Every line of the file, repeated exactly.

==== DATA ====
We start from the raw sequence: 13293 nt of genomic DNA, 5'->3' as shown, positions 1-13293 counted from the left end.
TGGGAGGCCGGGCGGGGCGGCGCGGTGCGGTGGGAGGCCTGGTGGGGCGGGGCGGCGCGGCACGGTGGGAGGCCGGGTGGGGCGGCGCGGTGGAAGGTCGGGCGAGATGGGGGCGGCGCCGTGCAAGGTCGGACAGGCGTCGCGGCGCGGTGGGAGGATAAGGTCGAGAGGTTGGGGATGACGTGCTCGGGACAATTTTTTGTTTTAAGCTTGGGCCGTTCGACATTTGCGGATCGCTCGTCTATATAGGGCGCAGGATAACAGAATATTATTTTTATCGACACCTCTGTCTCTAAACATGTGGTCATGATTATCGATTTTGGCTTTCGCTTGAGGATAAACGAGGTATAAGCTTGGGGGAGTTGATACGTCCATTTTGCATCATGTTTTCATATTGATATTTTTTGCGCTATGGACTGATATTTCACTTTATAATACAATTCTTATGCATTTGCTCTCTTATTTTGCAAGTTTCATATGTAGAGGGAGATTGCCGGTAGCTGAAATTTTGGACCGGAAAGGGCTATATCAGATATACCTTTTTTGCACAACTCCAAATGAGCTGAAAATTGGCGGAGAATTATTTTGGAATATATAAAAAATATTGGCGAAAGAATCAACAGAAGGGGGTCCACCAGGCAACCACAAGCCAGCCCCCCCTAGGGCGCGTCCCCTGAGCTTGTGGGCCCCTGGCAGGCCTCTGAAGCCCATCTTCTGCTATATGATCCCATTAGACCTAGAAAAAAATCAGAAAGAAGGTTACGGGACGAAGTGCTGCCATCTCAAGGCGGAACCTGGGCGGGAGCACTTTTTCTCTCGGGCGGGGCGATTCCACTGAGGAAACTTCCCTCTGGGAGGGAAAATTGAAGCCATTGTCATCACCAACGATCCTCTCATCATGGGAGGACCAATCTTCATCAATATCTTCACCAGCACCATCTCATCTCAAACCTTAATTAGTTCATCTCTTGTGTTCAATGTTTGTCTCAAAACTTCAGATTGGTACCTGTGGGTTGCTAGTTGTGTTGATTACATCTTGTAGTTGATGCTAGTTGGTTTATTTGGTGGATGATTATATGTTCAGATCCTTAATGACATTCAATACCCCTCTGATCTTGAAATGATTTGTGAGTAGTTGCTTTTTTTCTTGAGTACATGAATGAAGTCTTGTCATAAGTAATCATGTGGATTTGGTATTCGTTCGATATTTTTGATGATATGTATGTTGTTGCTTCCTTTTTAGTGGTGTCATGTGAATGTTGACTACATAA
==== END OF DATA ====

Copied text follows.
We start from the raw sequence: 13293 nt of genomic DNA, 5'->3' as shown, positions 1-13293 counted from the left end.
TGGGAGGCCGGGCGGGGCGGCGCGGTGCGGTGGGAGGCCTGGTGGGGCGGGGCGGCGCGGCACGGTGGGAGGCCGGGTGGGGCGGCGCGGTGGAAGGTCGGGCGAGATGGGGGCGGCGCCGTGCAAGGTCGGACAGGCGTCGCGGCGCGGTGGGAGGATAAGGTCGAGAGGTTGGGGATGACGTGCTCGGGACAATTTTTTGTTTTAAGCTTGGGCCGTTCGACATTTGCGGATCGCTCGTCTATATAGGGCGCAGGATAACAGAATATTATTTTTATCGACACCTCTGTCTCTAAACATGTGGTCATGATTATCGATTTTGGCTTTCGCTTGAGGATAAACGAGGTATAAGCTTGGGGGAGTTGATACGTCCATTTTGCATCATGTTTTCATATTGATATTTTTTGCGCTATGGACTGATATTTCACTTTATAATACAATTCTTATGCATTTGCTCTCTTATTTTGCAAGTTTCATATGTAGAGGGAGATTGCCGGTAGCTGAAATTTTGGACCGGAAAGGGCTATATCAGATATACCTTTTTTGCACAACTCCAAATGAGCTGAAAATTGGCGGAGAATTATTTTGGAATATATAAAAAATATTGGCGAAAGAATCAACAGAAGGGGGTCCACCAGGCAACCACAAGCCAGCCCCCCCTAGGGCGCGTCCCCTGAGCTTGTGGGCCCCTGGCAGGCCTCTGAAGCCCATCTTCTGCTATATGATCCCATTAGACCTAGAAAAAAATCAGAAAGAAGGTTACGGGACGAAGTGCTGCCATCTCAAGGCGGAACCTGGGCGGGAGCACTTTTTCTCTCGGGCGGGGCGATTCCACTGAGGAAACTTCCCTCTGGGAGGGAAAATTGAAGCCATTGTCATCACCAACGATCCTCTCATCATGGGAGGACCAATCTTCATCAATATCTTCACCAGCACCATCTCATCTCAAACCTTAATTAGTTCATCTCTTGTGTTCAATGTTTGTCTCAAAACTTCAGATTGGTACCTGTGGGTTGCTAGTTGTGTTGATTACATCTTGTAGTTGATGCTAGTTGGTTTATTTGGTGGATGATTATATGTTCAGATCCTTAATGACATTCAATACCCCTCTGATCTTGAAATGATTTGTGAGTAGTTGCTTTTTTTCTTGAGTACATGAATGAAGTCTTGTCATAAGTAATCATGTGGATTTGGTATTCGTTCGATATTTTTGATGATATGTATGTTGTTGCTTCCTTTTTAGTGGTGTCATGTGAATGTTGACTACATAA